Wellbore temperature logs and associated field history data from an HPHT condensate North Sea platform are presented which validate the accuracy of a transient model of multiwell thermal interaction. The model is an updated version of previous work which simulates transient thermal interaction or "cross-heating?? between closely spaced wells of a template. Multiwell thermal interaction alters final wellbore temperatures as well as formation temperatures in the inter-well zone and also further out from the well template. The multiwell thermal model is shown to converge closely in very characteristic fashion to two different logged and measured temperature profiles over a vertical depth range of 3000 ft.
The empirical data including field history represents a unique opportunity to study and understand this important topic. Prior to this current work, industry discussion of multiwell thermal interaction or "cross-heating?? has been largely anecdotal. Model validation against field data is necessary to achieve a full understanding of the physical system and to provide confidence in the predictive capability.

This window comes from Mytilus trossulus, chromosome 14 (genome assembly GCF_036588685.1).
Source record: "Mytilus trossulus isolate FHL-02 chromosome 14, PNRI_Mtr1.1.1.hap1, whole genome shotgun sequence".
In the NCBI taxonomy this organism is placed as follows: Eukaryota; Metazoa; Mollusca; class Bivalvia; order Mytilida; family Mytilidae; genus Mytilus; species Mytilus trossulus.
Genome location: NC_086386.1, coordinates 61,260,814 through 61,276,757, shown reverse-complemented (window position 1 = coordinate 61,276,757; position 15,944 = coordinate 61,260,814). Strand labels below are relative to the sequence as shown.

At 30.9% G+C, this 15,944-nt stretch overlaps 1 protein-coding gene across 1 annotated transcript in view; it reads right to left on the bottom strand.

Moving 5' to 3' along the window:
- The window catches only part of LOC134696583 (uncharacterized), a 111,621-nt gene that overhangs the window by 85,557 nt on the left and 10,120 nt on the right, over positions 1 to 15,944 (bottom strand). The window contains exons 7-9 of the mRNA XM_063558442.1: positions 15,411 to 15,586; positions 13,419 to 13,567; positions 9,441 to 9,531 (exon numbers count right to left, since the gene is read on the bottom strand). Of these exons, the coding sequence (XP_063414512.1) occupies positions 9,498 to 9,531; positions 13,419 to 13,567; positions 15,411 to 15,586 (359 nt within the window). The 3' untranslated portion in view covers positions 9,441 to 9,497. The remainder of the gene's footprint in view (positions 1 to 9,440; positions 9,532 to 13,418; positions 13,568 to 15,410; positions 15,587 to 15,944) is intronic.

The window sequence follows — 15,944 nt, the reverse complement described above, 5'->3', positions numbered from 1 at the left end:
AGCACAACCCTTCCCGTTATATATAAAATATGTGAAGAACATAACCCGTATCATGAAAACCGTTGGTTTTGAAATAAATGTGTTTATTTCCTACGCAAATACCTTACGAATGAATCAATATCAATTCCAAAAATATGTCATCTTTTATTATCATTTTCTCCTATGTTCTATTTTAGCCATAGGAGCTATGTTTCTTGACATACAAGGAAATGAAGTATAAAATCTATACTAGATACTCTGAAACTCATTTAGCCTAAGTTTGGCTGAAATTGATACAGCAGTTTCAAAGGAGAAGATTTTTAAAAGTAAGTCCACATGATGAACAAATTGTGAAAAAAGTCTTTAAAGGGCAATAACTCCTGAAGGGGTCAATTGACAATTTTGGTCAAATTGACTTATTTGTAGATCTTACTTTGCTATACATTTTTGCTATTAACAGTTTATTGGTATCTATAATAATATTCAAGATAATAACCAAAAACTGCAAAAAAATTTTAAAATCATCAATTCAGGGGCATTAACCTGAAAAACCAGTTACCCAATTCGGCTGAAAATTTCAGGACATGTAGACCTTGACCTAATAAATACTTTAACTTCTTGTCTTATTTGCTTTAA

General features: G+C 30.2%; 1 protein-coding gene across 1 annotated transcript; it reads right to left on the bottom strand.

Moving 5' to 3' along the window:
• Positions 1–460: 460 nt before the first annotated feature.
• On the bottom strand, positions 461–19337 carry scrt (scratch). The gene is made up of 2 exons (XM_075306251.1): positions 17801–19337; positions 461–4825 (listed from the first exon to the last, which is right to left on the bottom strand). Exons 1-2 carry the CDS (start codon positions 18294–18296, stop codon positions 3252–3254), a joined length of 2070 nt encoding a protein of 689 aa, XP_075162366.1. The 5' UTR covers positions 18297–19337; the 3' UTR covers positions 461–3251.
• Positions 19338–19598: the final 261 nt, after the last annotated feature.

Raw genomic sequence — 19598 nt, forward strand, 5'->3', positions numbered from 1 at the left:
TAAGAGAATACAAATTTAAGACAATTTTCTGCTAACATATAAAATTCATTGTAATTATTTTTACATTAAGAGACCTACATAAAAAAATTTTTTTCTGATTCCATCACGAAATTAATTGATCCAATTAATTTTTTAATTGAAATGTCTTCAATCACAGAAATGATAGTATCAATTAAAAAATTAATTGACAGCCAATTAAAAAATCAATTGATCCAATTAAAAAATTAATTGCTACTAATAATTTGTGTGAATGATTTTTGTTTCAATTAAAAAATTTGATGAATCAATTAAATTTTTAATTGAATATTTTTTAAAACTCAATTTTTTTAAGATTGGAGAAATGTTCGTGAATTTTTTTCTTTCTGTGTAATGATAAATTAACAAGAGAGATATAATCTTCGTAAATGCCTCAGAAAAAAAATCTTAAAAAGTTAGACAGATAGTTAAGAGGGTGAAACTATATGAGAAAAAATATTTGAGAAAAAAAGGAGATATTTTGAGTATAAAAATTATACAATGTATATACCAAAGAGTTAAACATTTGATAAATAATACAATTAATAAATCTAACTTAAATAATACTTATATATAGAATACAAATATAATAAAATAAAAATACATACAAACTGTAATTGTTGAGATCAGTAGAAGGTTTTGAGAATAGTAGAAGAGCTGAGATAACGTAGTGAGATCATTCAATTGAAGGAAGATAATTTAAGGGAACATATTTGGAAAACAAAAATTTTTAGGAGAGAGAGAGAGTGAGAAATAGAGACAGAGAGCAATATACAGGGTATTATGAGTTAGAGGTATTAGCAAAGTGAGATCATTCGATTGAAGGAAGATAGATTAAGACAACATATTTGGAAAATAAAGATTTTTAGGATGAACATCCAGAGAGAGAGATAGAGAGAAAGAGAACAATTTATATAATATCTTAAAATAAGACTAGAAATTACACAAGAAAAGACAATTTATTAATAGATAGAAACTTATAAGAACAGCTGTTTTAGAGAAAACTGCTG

Modeling of wellbore and formation temperatures for closely spaced wells has not been widely examined in the industry literature. The current work presents an improved methodology based on standard industry techniques. The method employs standard industry thermal-hydraulic modeling software and a fully transient finite-difference time-domain (FDTD) model in a loosely-coupled, iterative analysis. The iteration scheme is achieved by coupling of the standard analytical solution for the isolated single-well temperature scenario with the solution in the formation for the cross-heating scenario.
The effect of multiwell thermal interaction is important for closely-spaced wells such as offshore platforms or subsea and arctic developments. The multiwell disturbance on formation and wellbore temperatures may affect well design, facilities planning and operations. Annular pressure build-up (APB), wellhead movement, tubular stress design, cement slurry design, subsidence/compaction effects and facilities health and safety issues can all be affected. If multiwell thermal interaction is not taken into account, then load events such as APB, wellhead movement and thermal induced stresses may be underestimated. Concurrent and batch drilling operations including cementation will also be affected.
Number of Pages
Looking for more?
Some of the OnePetro partner societies have developed subject- specific wikis that may help.